LOUISVILLE, Ky.: Hundreds honor Emancipation Day

Freedom knows no religious bounds as hundreds celebrated achievements of civil rights pioneers Rosa Parks and Dr. Martin Luther King Jr. on Jan. 1, the day 143 years after the Emancipation Proclamation became law.

“It’s important every year that we do this to keep before us in our community the struggles that we’ve come through to be where we are today,” said the Rev. Gregory F. Smith, pastor of Hill Street Baptist Church.

Singled out for recognition were state Sen. Coleman Neal and Kathy Cooksie, who spearheaded the fight for equality in state government, education and human services for Katrina victims evacuated from the Gulf Coast to Kentucky. Cooksie is the human services director for the Louisville-area Sewer District.

In addition to community service, the power of unity was the main theme of the annual event.

BIRMINGHAM, Ala.: Latinos sue to stop police harassment

Paperwork and “homeland security” are the ruses police here are using to jail and harass people of Latino descent. Workers, documented and undocumented, have had enough. On Dec. 29, their lawyer filed suit in federal court to stop illegal searches, jailing and racial profiling.

The suit is filed on behalf of Anel Mancero-Ramirez who charges, on behalf of at least 500 other people, that immigrants are coerced into pleading guilty to allegations of having forged documents. In addition to jailings, the suit contends that excessive fines and corruption are part of an effort to run workers from Mexico, Central and South America out of town.

In a related development, the local county sheriff’s department will track alleged undocumented workers through a new database system.

“That is appalling,” said Helen Rivas, leader of the immigrant worker community in greater Birmingham. “I’d rather they go after terrorists. Are they assuming tomato pickers are going to throw bombs?”

PITTSBURGH: Bridge collapses, no one killed — this time

Although the Pennsylvania Department of Transportation (PennDOT) is calling the collapse of a 53-foot long, 60-ton span across I-70 on Dec. 27 a “rare occurrence,” its statement is not instilling confidence among the hundreds of thousands of residents or commuters in the tri-county area here.

I-70 was detoured around the collapse for two days. There was one traffic accident when the span hit the major east-west corridor. No one was killed.

Current state spending on Pennsylvania’s 25,307 bridges is $500 million a year, which only addresses 10 percent of PennDOT’s designated “structurally deficient” bridges. There is little federal money for bridge maintenance.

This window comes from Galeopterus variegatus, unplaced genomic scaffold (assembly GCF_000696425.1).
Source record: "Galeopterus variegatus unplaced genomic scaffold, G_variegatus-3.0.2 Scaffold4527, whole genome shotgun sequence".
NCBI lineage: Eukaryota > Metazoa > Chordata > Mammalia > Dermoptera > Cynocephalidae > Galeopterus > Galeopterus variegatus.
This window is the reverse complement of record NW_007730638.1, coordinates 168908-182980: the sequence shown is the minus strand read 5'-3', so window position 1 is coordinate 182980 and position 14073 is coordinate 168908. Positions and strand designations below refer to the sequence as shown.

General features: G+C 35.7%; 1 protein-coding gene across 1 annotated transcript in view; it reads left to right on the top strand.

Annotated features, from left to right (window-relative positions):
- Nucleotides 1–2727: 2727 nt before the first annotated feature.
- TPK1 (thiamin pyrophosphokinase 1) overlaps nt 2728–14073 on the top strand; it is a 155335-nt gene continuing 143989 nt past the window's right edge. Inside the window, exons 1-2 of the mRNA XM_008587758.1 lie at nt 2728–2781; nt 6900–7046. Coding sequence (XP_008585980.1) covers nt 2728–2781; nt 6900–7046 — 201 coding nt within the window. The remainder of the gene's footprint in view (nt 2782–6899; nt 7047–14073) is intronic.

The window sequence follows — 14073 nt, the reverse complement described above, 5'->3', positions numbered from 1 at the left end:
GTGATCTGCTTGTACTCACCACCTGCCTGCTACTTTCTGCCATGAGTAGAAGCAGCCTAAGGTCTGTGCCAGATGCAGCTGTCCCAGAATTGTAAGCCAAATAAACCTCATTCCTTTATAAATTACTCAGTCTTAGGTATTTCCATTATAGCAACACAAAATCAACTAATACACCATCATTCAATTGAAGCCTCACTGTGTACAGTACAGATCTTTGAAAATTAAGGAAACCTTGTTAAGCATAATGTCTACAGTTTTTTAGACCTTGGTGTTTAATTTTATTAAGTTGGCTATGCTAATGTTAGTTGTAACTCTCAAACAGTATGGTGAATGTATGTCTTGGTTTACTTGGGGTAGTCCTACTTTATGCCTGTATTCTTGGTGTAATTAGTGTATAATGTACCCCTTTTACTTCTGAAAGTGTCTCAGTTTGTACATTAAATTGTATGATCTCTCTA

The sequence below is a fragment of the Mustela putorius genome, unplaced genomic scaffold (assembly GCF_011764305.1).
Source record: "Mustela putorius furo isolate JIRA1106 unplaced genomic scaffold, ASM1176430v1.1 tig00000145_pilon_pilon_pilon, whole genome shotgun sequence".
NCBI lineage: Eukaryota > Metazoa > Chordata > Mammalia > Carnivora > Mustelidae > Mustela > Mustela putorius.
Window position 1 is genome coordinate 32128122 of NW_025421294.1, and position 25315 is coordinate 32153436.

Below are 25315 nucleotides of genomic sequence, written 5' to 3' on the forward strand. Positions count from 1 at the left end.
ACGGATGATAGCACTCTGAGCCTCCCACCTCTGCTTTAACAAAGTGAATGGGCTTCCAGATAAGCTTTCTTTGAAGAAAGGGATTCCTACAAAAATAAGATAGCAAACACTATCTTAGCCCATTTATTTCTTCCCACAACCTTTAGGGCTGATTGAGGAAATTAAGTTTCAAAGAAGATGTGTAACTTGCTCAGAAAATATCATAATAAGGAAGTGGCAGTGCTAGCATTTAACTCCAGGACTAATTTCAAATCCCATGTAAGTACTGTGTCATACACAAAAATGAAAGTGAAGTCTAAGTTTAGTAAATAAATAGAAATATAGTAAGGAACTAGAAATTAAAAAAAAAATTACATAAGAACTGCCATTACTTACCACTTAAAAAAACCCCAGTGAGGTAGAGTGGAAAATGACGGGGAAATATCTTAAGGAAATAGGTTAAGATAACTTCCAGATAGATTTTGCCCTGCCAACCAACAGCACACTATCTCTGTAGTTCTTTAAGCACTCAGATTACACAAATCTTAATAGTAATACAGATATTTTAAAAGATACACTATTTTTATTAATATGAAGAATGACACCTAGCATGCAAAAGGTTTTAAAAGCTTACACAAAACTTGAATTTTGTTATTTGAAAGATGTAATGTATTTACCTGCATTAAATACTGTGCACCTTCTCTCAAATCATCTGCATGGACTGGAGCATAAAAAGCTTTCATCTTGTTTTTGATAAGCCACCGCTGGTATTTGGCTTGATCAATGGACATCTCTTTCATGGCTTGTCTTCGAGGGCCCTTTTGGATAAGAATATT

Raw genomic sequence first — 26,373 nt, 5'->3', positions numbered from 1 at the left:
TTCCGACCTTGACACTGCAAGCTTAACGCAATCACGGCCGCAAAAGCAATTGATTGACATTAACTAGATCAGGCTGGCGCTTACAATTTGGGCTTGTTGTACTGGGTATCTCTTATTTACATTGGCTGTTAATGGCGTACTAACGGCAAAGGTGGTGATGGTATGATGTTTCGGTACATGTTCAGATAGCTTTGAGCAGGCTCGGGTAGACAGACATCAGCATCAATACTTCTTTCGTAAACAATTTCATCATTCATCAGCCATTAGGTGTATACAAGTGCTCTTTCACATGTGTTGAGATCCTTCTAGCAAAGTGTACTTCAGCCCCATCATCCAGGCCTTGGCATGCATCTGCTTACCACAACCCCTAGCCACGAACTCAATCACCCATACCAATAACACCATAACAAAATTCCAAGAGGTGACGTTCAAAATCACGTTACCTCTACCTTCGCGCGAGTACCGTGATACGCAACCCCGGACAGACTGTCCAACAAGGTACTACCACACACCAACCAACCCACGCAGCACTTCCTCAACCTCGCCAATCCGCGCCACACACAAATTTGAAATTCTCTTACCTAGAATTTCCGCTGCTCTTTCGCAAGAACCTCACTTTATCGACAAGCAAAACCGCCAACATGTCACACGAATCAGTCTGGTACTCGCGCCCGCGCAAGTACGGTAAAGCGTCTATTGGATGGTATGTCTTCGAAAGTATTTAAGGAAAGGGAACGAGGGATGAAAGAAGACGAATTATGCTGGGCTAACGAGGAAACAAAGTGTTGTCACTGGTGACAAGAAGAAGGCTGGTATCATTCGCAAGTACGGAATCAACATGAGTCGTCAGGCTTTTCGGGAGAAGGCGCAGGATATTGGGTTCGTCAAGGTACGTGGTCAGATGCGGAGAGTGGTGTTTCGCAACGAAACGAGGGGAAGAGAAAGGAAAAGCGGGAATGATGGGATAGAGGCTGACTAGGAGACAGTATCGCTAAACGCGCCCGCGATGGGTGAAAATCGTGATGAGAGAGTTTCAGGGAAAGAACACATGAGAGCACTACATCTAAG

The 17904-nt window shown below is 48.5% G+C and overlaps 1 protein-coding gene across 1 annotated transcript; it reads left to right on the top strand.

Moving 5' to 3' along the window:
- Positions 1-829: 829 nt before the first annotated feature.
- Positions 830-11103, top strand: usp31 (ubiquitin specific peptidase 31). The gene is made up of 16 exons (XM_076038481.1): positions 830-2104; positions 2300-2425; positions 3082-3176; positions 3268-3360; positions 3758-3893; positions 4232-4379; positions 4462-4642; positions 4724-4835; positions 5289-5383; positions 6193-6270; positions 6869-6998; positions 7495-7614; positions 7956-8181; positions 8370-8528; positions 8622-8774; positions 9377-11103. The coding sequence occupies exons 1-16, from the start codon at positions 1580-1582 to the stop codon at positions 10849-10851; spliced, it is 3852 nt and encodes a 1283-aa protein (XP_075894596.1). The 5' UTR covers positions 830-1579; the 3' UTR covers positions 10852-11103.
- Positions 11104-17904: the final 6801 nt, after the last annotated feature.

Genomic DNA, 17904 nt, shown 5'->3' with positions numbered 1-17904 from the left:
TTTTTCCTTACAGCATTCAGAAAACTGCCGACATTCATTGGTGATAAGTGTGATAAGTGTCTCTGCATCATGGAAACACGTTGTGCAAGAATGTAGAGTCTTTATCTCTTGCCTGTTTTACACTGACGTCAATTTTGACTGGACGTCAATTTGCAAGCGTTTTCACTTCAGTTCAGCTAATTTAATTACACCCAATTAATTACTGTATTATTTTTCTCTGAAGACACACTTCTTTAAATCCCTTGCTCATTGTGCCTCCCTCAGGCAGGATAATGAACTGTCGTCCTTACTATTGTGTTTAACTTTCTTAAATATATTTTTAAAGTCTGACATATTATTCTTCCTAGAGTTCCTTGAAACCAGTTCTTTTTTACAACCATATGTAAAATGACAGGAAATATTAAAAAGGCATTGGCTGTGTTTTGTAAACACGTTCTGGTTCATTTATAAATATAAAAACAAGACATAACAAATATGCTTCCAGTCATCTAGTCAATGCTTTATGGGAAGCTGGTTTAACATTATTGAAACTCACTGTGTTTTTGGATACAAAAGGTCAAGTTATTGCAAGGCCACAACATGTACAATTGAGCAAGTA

To close all the structurally deficient bridges in the state would result in “chaos,” according to PennDOT Secretary Allen Biehler. In the 10-county region surrounding Pittsburgh, almost 34 percent of the bridges are structurally deficient. In Pittsburgh alone there are 1,162 bridges with 357 classified as deficient. Thirty percent of the bridges in the “city of bridges” deemed as unsafe. Two are closed and 19 are “posted,” meaning there are weight restrictions.

Congress has been cutting the budget for bridge maintenance for over 20 years, since the Reagan administration.

Last year, the American Society of Civil Engineers gave a “D” grade to the nation’s infrastructure and said at least $1.7 trillion is necessary to bring the country’s roads, bridges, schools, parks, transportation, sewage and water systems up to par.

TARPON SPRINGS, Fla.: Vietnam refuser faces court martial

Jerry Texiero, 65, refused to deploy to Vietnam in July 1965 because he opposed the war. For the next four decades, Texiero lived peacefully here, where he ran a classic car business. He had a minor run-in with the law, but repaid the victims for any financial losses.

But in August 2005, a Marine AWOL apprehension unit working in the Pentagon discovered Texiero’s probation status. As a result Texiero was arrested as an AWOL by local police on Aug. 14 and placed in solitary confinement in a county jail. Four months later, Texiero was moved to the Marine brig at Camp LeJeune, N.C. Marine officials are weighing a court martial, which could result in a five-year prison sentence.

Citizen Soldier, a support organization for GIs, sees a connection to Iraq and is mounting a campaign. The organization’s legal director, Tod Ensign, wrote Lejeune Commanding General Dickerson asking, “Why are scarce Marine resources being squandered on the prosecution of a senior citizen who’s only ‘crime’ is refusing to fight a war that today is universally discredited? Or is the Corps warning Marines in Iraq that they will pursue deserters to the grave?” For more information, e-mail citizensoldier1@aol.com.

National Clips are compiled by Denise Winebrenner Edwards (dwinebr696@aol.com).